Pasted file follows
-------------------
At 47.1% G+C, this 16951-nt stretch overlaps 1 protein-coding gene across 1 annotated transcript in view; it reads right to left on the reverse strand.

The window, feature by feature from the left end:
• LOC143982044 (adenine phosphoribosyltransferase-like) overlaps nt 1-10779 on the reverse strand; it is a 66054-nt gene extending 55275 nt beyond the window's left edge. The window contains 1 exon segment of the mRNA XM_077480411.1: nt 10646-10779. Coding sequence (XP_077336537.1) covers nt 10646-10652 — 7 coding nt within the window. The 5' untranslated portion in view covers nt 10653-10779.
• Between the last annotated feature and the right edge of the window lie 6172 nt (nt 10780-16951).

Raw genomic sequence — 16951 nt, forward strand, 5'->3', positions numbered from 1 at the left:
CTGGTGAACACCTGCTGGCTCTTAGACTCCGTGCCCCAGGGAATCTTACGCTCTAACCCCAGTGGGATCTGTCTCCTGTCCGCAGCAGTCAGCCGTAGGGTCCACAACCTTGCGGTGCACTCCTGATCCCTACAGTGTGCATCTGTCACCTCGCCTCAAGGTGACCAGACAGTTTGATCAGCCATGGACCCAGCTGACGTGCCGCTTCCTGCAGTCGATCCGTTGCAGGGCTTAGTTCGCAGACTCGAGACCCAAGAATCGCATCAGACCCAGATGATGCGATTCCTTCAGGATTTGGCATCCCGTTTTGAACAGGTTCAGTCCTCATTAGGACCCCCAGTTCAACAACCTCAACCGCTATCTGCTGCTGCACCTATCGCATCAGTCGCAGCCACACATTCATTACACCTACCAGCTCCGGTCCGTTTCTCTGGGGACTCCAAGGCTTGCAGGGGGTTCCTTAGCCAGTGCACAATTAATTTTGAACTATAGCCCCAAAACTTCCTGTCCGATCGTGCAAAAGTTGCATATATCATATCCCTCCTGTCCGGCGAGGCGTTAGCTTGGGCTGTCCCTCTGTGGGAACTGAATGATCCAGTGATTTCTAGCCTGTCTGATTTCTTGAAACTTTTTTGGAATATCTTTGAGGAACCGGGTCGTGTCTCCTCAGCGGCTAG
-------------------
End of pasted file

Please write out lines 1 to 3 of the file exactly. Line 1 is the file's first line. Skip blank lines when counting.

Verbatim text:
At 47.1% G+C, this 16951-nt stretch overlaps 1 protein-coding gene across 1 annotated transcript in view; it reads right to left on the reverse strand.

The window, feature by feature from the left end:
• LOC143982044 (adenine phosphoribosyltransferase-like) overlaps nt 1-10779 on the reverse strand; it is a 66054-nt gene extending 55275 nt beyond the window's left edge. The window contains 1 exon segment of the mRNA XM_077480411.1: nt 10646-10779. Coding sequence (XP_077336537.1) covers nt 10646-10652 — 7 coding nt within the window. The 5' untranslated portion in view covers nt 10653-10779.